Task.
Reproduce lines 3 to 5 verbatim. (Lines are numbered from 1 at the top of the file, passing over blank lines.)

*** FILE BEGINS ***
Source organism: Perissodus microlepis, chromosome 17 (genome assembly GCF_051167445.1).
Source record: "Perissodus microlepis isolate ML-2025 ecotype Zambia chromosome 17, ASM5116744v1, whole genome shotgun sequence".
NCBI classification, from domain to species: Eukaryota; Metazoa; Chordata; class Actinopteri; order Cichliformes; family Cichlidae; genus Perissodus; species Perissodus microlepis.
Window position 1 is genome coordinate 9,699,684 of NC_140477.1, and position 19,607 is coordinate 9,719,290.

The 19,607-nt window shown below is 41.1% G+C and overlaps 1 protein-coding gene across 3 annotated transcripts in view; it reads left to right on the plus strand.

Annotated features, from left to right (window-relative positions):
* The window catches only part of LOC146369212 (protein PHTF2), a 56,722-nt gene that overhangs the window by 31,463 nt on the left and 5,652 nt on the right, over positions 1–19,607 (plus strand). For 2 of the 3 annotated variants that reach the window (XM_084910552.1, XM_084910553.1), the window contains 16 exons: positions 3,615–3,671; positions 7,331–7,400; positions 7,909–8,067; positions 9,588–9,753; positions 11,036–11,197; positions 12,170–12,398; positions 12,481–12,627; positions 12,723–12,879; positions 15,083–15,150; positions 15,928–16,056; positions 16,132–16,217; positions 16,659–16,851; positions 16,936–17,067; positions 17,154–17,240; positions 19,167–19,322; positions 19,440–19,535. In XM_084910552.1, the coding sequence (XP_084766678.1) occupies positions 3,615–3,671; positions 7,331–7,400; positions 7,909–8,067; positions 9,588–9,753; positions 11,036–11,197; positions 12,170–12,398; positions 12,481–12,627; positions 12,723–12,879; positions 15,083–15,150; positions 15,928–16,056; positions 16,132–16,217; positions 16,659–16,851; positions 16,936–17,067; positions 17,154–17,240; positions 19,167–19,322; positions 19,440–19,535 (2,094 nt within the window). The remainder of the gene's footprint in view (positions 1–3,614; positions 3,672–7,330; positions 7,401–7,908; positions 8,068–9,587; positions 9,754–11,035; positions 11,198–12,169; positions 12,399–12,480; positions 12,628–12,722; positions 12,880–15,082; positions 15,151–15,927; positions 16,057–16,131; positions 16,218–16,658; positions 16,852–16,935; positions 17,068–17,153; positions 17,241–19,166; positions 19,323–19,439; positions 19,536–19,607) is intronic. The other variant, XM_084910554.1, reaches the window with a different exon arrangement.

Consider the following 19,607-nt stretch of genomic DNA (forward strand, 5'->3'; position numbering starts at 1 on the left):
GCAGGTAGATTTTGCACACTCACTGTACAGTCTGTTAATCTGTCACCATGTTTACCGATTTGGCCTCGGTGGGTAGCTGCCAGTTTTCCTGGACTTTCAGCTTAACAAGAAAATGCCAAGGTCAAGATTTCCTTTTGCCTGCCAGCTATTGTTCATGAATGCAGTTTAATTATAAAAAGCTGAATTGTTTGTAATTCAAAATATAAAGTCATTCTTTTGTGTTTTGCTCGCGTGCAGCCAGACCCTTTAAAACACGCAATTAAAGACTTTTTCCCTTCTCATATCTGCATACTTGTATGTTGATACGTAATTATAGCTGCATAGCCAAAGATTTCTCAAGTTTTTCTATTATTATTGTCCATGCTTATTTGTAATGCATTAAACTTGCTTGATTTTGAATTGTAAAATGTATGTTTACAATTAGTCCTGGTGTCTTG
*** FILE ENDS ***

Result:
NCBI classification, from domain to species: Eukaryota; Metazoa; Chordata; class Actinopteri; order Cichliformes; family Cichlidae; genus Perissodus; species Perissodus microlepis.
Window position 1 is genome coordinate 9,699,684 of NC_140477.1, and position 19,607 is coordinate 9,719,290.

The 19,607-nt window shown below is 41.1% G+C and overlaps 1 protein-coding gene across 3 annotated transcripts in view; it reads left to right on the plus strand.